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Nomad SMC

MIDI-SMPTE Converter

As the price of SMPTE synchronising devices continues to fall, more and more home studios will be availed of their sophistication. Simon Trask checks out the latest breakthrough to find out it's not only cheap but British.


The two worlds of MIDI and SMPTE have been united for three years, but only now has the union been made accessible to the musician in the street - thanks to a new British company.


ALTHOUGH SMPTE TIMECODE was developed back in the late '60s to facilitate precision editing of video tape, its use has developed far beyond this initial brief to encompass the audio and video worlds - individually and together.

With the increasingly high profile of MIDI sequencing in the recording world, SMPTE timecode (or SMPTE/EBU timecode, to be exact) is now becoming the de facto standard for synchronising audio and MIDI, too. This requires a device that not only reads and writes SMPTE timecode, but also converts from SMPTE to MIDI.

Roland's SBX80 (reviewed in E&MM February '85) is one of the earliest examples of a SMPTE/MIDI converter, but since that time, an increasing number of such devices have been finding their way onto the market. And it's a trend which shows no sign of abating.

But until now, this facility has been outside the reach of many musicians, who have had to make do with the less satisfactory sync-to-tape methods such as FSK, which are quite capable of keeping everything in time, but provide no information on position in time. While these inferior methods simply record a constant timing reference onto tape, SMPTE timecode is a much more sophisticated concept altogether, in that each frame (remember timecode's video origins) has its own unique 80-byte digital code "word" which records hour, minute, second and frame-count values.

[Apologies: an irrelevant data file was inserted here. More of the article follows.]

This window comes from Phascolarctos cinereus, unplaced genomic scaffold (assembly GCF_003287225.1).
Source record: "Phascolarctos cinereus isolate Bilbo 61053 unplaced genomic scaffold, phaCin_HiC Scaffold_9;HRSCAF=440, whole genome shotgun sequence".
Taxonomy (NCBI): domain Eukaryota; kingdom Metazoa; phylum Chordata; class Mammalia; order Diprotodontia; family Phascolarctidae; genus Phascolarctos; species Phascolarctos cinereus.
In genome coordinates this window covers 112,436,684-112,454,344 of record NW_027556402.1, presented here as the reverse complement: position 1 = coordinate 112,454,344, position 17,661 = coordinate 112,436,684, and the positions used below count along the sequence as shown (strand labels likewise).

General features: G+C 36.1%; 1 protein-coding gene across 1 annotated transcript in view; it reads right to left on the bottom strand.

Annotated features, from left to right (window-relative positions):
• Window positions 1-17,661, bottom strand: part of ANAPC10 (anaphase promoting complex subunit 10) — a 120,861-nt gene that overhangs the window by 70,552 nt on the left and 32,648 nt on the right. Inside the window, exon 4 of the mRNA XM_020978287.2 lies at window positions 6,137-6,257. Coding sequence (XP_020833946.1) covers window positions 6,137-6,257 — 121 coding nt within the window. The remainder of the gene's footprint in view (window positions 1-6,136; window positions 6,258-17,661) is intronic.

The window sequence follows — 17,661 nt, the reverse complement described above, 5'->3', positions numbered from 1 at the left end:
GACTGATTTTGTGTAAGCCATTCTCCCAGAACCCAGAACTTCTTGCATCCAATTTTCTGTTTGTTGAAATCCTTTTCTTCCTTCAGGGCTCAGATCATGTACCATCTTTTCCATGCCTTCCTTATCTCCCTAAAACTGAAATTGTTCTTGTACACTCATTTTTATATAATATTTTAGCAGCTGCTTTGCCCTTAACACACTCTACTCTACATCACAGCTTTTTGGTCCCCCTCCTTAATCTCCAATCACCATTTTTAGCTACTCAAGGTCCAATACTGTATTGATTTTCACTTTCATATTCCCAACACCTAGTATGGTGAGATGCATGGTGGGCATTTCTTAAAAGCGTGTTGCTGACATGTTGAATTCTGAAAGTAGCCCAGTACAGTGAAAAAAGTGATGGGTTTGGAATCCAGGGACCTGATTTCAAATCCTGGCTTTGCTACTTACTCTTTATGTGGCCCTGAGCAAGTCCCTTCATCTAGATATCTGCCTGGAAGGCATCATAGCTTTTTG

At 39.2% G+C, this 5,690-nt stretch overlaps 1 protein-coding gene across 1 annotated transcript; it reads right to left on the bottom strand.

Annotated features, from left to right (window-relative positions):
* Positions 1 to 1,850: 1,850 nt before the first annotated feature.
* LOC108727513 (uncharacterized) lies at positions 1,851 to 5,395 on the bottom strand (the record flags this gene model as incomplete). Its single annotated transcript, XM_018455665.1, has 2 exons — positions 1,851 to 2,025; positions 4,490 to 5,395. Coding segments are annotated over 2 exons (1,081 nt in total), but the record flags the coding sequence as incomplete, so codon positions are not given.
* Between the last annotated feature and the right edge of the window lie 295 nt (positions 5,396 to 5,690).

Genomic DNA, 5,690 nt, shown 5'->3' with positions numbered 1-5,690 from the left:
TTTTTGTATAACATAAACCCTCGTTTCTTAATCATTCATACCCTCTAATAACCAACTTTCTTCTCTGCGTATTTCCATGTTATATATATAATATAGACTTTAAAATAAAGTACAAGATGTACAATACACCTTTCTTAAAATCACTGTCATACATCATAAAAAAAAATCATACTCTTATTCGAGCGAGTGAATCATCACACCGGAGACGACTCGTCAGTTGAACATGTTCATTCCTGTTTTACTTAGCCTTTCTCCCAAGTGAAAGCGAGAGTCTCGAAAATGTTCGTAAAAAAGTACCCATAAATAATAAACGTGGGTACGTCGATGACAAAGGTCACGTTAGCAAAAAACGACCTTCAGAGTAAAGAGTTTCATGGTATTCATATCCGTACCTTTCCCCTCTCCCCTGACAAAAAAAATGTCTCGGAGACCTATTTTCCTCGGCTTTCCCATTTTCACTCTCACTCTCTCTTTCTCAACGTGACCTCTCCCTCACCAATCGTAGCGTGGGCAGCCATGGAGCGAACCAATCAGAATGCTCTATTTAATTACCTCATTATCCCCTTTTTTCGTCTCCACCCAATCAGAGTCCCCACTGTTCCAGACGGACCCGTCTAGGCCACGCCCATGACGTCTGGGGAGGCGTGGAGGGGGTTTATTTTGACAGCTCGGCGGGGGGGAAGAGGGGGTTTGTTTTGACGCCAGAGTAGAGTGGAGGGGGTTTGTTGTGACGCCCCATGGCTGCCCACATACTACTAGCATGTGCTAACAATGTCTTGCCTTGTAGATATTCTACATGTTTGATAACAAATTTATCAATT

When transplanted into the purely audio domain, SMPTE's importance is that it provides an absolute timing and position reference which is accurate to 1/30th of a second (at the maximum frame rate of 30fps). MIDI's equivalent when it comes to defining sequence position is the Song Position Pointer, which is essentially a count of 16th notes (six MIDI clocks) elapsed since the start of a sequence. An SPP value of 128 would indicate that you were eight 4/4 bars into a sequence. MIDI's Song Position Pointer can store a value up to 16,383. Bearing in mind that these are 16th notes, this means that at a tempo of 120BPM, you can locate a MIDI position up to 34 minutes into a composition.

A SMPTE/MIDI converter has to do two things once a tape has been striped with timecode. When the tape is running, it has to translate received SMPTE code into MIDI clocks which are sent at a tempo rate that you select on the converter; when you shuttle the tape to a new position, it has to translate the SMPTE time at that position to a MIDI SPP value which will define an equivalent position in a MIDI sequencer. For instance, a SMPTE time of 00:02:00:00 would translate to a MIDI SPP of 960 for a 120BPM tempo. One word of advice: make sure your sequencer can actually respond to the Song Position Pointer code - if not, you can forget SMPTE.

Once the above-mentioned basic functions are in place, there are all manner of extra features which can be added to make a SMPTE/MIDI device more flexible in operation, and until now, manufacturers have gone for this approach in preference to a scaled-down, budget unit - sometimes at the expense of user-friendliness.

Format



NOMAD'S SMC1.0 (the initials stand for SMPTE MIDI Computer) has the distinction of being the first standalone SMPTE/MIDI converter to be made available for less than £500.